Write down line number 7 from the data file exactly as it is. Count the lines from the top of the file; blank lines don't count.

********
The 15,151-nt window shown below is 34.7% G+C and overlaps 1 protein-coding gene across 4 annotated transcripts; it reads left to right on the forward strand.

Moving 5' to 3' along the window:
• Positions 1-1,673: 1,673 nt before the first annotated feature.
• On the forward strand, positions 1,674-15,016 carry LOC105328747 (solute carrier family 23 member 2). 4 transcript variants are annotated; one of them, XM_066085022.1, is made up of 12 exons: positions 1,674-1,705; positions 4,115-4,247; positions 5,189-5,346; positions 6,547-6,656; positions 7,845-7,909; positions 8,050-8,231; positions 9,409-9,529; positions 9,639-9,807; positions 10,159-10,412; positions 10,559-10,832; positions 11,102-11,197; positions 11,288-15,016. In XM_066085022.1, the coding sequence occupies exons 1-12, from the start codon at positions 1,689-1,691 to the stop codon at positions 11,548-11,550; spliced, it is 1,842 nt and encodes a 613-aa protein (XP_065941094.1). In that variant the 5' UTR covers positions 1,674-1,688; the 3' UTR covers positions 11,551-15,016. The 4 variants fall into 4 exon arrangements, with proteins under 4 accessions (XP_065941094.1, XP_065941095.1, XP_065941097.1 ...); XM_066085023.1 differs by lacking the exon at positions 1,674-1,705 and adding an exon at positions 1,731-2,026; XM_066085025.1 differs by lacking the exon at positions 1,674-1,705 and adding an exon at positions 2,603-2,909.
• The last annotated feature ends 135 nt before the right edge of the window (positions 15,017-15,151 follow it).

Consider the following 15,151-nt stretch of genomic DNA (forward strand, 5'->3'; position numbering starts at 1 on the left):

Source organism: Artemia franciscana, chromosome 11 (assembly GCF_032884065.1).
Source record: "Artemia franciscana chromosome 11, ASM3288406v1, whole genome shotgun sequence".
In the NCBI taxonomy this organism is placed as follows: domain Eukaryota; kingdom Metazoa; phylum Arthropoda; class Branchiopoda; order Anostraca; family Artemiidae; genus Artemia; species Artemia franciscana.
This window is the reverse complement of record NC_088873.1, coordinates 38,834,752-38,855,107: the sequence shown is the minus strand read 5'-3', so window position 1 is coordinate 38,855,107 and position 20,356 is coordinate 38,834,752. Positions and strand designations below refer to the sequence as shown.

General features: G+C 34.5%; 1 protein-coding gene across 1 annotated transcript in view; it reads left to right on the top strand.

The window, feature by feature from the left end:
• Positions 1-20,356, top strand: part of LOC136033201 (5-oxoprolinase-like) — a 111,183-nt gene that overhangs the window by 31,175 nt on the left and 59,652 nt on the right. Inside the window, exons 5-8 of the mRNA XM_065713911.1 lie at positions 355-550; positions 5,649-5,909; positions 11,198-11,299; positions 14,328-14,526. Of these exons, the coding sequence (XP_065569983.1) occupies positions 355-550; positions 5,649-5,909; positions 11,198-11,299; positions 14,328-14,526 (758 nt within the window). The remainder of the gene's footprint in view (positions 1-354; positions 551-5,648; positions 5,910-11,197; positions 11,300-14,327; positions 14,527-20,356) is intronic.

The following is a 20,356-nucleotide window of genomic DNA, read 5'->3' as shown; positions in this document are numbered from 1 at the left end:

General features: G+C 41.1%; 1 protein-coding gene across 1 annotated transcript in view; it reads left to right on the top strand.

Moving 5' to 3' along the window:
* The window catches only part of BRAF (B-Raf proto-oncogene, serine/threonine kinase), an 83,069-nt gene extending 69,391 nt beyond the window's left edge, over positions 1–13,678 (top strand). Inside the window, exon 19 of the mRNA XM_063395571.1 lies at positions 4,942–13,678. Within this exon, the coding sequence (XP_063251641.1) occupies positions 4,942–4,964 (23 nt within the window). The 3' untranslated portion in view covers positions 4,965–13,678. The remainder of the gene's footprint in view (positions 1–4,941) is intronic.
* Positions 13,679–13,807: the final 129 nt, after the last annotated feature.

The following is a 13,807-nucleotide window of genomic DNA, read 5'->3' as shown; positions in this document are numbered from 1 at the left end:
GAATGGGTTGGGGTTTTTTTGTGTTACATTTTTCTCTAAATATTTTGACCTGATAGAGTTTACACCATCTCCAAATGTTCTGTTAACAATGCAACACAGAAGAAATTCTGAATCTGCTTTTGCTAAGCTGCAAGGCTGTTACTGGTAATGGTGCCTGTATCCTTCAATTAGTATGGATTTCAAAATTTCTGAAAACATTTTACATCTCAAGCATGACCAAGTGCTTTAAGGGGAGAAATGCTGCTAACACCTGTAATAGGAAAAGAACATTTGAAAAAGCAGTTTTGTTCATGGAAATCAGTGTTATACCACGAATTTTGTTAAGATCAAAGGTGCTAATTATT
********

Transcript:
Source organism: Artemia franciscana, chromosome 11 (assembly GCF_032884065.1).